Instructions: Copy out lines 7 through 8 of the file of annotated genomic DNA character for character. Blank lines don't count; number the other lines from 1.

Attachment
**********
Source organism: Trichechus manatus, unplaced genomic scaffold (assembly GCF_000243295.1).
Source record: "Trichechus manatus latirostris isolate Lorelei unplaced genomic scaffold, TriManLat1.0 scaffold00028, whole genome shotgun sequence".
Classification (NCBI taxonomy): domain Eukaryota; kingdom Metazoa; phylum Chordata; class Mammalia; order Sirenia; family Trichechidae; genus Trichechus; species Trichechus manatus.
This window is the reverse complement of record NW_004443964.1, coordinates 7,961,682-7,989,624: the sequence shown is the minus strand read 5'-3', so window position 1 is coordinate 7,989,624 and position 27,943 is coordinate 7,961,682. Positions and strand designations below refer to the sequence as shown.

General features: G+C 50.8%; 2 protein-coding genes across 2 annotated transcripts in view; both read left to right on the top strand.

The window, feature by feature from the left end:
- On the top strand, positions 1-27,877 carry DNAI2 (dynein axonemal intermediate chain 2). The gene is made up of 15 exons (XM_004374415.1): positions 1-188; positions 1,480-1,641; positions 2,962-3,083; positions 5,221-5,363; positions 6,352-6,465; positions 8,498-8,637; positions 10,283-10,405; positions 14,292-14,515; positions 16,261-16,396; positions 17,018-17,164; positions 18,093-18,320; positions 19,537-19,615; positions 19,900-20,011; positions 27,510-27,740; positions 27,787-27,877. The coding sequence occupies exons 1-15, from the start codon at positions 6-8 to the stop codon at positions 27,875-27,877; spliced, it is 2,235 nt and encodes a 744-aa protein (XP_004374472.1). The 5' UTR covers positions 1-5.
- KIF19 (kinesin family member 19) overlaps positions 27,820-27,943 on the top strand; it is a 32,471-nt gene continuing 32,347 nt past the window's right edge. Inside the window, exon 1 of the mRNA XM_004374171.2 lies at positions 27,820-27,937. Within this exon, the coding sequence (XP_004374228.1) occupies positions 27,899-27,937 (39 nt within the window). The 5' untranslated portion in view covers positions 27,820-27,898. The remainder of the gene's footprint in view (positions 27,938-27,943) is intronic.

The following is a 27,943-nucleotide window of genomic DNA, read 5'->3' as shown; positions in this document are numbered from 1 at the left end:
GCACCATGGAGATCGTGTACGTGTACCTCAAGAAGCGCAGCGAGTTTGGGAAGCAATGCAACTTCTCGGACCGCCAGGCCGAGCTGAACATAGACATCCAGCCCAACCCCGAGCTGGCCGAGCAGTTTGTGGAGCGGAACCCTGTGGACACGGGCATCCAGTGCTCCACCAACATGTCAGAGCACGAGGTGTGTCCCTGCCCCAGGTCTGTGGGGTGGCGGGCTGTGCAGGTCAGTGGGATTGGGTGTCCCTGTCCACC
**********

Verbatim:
- On the top strand, positions 1-27,877 carry DNAI2 (dynein axonemal intermediate chain 2). The gene is made up of 15 exons (XM_004374415.1): positions 1-188; positions 1,480-1,641; positions 2,962-3,083; positions 5,221-5,363; positions 6,352-6,465; positions 8,498-8,637; positions 10,283-10,405; positions 14,292-14,515; positions 16,261-16,396; positions 17,018-17,164; positions 18,093-18,320; positions 19,537-19,615; positions 19,900-20,011; positions 27,510-27,740; positions 27,787-27,877. The coding sequence occupies exons 1-15, from the start codon at positions 6-8 to the stop codon at positions 27,875-27,877; spliced, it is 2,235 nt and encodes a 744-aa protein (XP_004374472.1). The 5' UTR covers positions 1-5.
- KIF19 (kinesin family member 19) overlaps positions 27,820-27,943 on the top strand; it is a 32,471-nt gene continuing 32,347 nt past the window's right edge. Inside the window, exon 1 of the mRNA XM_004374171.2 lies at positions 27,820-27,937. Within this exon, the coding sequence (XP_004374228.1) occupies positions 27,899-27,937 (39 nt within the window). The 5' untranslated portion in view covers positions 27,820-27,898. The remainder of the gene's footprint in view (positions 27,938-27,943) is intronic.